In their heyday, the Allman Brothers Band were pioneers of incredible blues, jazz, and rock fusion. They created a genre of their own. Numerous bands and a number of sound-seeking individuals owe a lot to this posse. While the days of the original lineup are over the group lives on. They are as much of an idea as they are a band. Some of their best tunes lean heavily on the blues, others on jazz, and a few have their roots in country. For this reason, and also the sheer quality of some of their albums, no top 10 list will satisfy all fans. Nevertheless, Blues Rock Review accepts the challenge—let the debate begin.
10. “Little Martha”
“Little Martha” weaves a gentle closure to Eat A Peach—arguably the best Allman Brothers effort, and among the greatest albums of all time. One of Duane Allman’s last contributions, his simple acoustic guitar phrases meld perfectly with Dickey Betts’s sparse accompaniment to create an unforgettable wordless ballad. The tune sounds ancient but remains relevant.
9. “Black Hearted Woman”
From the choppy opening riff to the triumphant, instrumental mini-coda, this gruff rocker displays an early example of the band’s ability to create a lot of carefully constructed sound. The multi-part composition contains a bit of everything: crunching rhythm, throaty vocals, a brief but fiery guitar solo, and even a drum break. For a song that lasts five minutes, its taut delivery makes it feel like a three-minute sprint.
Another instrumental, the immediately-recognizable, electric guitar theme still sounds fresh today. Betts writes and plays with his young daughter in mind; his buoyant licks and carefree groove capture the exuberance of youth as well as any song in memory. The abridged version remains a staple on classic rock radio stations to this day, but listeners may have to dig out Brothers And Sisters to get the full treatment in all its glory.
7. “Come And Go Blues”
“Come And Go Blues” builds around Gregg Allman’s piano and voice, but as is customary with most of the band’s songs, all the members play their parts to the fullest, resulting in a lush sonic treat. The genre veers into country rock territory, as did much of the output in the Betts-driven era. Rollicking and soulful at the same time, the romantic lament tells of a man who “wouldn’t cut you lose, baby if I could.”
6. “Midnight Rider”
An unforgettable acoustic guitar line and hand-beaten percussion serve as the backdrop for this age-old tale of the archetypical rock n’ roll wanderer—the titular “Midnight Rider.” Throw in an ambitious, but concise guitar solo and some visually evocative lyrics and listeners will be sure to remember that, “I’m not gonna let ‘em catch me, no. Not gonna let ‘em catch The Midnight Rider.”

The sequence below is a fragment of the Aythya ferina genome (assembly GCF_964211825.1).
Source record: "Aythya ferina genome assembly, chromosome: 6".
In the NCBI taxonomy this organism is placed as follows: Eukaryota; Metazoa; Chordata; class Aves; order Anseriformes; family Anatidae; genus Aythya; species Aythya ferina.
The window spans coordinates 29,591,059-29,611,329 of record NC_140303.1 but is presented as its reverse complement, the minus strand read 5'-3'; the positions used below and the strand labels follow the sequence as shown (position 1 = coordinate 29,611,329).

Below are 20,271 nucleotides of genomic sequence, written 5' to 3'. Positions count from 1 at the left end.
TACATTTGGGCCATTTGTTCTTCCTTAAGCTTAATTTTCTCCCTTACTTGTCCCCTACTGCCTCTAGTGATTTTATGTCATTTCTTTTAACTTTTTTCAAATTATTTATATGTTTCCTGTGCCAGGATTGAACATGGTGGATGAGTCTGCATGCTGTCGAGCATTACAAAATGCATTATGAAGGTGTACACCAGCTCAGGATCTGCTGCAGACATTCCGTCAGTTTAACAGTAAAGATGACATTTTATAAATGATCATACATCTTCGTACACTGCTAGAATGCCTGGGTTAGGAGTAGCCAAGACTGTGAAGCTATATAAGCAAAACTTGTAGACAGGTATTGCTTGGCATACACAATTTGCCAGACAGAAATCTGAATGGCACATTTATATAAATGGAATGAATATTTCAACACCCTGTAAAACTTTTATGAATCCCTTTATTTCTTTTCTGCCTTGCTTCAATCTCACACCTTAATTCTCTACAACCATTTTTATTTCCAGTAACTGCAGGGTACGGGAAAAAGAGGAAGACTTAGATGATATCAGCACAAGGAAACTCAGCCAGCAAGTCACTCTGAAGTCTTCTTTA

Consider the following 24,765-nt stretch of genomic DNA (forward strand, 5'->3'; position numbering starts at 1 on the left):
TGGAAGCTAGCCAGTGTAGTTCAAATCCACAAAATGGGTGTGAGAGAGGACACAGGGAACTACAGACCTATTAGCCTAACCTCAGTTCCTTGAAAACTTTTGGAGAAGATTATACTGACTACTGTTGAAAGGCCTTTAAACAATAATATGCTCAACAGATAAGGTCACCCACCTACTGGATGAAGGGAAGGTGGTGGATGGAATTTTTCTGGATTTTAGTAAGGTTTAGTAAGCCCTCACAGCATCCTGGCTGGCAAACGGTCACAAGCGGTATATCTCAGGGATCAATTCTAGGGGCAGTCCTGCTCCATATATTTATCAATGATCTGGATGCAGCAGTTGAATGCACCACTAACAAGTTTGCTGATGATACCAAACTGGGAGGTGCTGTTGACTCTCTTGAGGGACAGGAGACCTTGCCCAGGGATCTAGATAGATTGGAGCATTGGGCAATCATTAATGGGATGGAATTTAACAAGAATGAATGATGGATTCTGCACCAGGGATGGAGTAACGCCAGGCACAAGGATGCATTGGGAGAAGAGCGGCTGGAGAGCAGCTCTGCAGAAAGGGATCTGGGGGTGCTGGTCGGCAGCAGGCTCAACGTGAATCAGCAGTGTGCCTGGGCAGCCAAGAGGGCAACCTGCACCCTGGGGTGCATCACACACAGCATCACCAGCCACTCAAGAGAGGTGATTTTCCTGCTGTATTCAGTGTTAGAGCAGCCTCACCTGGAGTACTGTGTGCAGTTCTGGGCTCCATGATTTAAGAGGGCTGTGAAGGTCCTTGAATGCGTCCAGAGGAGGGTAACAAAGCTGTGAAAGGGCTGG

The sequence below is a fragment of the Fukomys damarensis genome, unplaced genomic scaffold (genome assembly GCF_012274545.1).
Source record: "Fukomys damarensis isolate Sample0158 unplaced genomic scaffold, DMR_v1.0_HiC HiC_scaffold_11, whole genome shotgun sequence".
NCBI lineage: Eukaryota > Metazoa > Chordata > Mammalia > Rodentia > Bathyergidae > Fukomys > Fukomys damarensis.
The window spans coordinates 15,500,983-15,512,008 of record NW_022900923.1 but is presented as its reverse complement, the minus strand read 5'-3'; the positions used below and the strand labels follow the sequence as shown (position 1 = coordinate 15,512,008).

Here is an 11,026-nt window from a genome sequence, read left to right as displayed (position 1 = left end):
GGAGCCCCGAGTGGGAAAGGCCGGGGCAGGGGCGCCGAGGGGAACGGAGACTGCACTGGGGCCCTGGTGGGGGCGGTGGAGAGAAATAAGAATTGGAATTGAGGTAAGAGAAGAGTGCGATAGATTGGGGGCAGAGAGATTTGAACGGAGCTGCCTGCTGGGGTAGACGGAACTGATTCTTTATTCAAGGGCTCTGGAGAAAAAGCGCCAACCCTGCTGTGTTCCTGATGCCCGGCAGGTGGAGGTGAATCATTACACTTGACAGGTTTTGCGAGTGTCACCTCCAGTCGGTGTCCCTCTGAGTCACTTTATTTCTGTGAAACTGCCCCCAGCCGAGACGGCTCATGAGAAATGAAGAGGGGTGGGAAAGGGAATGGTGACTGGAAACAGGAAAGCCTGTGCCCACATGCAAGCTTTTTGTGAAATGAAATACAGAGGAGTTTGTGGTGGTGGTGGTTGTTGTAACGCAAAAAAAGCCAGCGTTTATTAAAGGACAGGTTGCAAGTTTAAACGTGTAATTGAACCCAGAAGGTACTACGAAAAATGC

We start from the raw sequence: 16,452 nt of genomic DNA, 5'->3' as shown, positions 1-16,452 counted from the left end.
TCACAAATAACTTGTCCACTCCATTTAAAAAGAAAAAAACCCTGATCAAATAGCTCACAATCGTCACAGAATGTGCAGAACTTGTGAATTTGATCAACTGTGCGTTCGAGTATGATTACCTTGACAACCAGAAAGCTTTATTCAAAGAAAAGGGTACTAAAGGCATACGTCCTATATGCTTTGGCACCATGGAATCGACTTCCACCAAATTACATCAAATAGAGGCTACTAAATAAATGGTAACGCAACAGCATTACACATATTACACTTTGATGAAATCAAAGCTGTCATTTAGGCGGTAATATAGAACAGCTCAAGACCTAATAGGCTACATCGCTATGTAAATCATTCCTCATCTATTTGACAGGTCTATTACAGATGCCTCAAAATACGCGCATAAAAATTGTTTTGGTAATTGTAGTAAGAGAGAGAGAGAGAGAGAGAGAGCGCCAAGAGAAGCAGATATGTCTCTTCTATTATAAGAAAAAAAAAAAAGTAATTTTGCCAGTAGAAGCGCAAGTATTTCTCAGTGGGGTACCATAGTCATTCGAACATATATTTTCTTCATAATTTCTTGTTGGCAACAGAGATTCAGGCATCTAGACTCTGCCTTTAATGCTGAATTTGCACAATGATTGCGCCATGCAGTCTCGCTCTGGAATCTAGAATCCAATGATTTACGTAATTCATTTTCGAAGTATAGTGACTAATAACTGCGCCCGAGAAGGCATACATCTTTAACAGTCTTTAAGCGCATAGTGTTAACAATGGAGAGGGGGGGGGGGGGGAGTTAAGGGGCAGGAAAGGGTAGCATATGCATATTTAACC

5. “In Memory Of Elizabeth Reed”
A song whose origins rival it’s complicated jazz forms, it quickly became a staple of the Allman Brothers’ live repertoire due to its improvisational nature, and the band’s ability to reinvent it each time it was played. Penned by Betts, the live versions helped to establish the tandem of he and Allman as one of the greatest, and most adventurous, guitar duos of all time. While the studio version runs for a comparatively brief seven minutes, live versions exist that extend the instrumental to nearly a half an hour.
4. “Blue Sky”
An oblique love song disguised as an ode to a walk in the country, “Blue Sky” contains some of the group’s best guitar work. Allman begins the instrumental section with his solo, only to be joined by Betts for an incredible unison passage, before allowing Betts to finish the section. The refrain of, “You’re my blue sky, you’re my sunny day. Lord you know it makes me high, when you turn your love my way,” is as pure as any musical declaration of love ever written.
The song stays true to its title with an eerily spacey feel, created by a languid tempo and haunting guitars. Gregg Allman steals the show with one of his best vocal performances, singing at full strength, and evoking melancholic dreamlike images. The tune pulls the listener in with this trance-inducing combination and never lets go. It is one of the band’s most enduring and underrated numbers.
2. “Les Brers In A Minor”
“The Brothers” rip through this jazz rock tour of the key of A minor with an intensity only matched by certain versions of the following entry on this list. Starting slowly with only hints of percussion, the change into menacing bongos and bass signal the upcoming intensity. When the song hits its apex, it becomes an angular jazzy scream, courtesy of some of the groups most freely written music. The final return to the main guitar theme nicely bookends their greatest instrumental of a very impressive catalog.
1. “Whipping Post”
“Whipping Post” serves not only as the finale of their debut album, but also as the 23-minute highlight of their legendary Live At The Fillmore East set. Beginning with an iconic rhythm line composed in an odd time signature, it tells a story of hardship and existential sorrow through the twin guises of an unfaithful woman and the ever-looming whipping post to which the singer is bound. The instrumental section lends itself to an infinite amount of improvisation and has contributed to the legacy of Duane Allman as much as any other piece in their catalog. It is the song that best encapsulated the ethos of the Allman Brothers Band, and is also the best place for those unfamiliar with them to jump into their unique interpretation of music.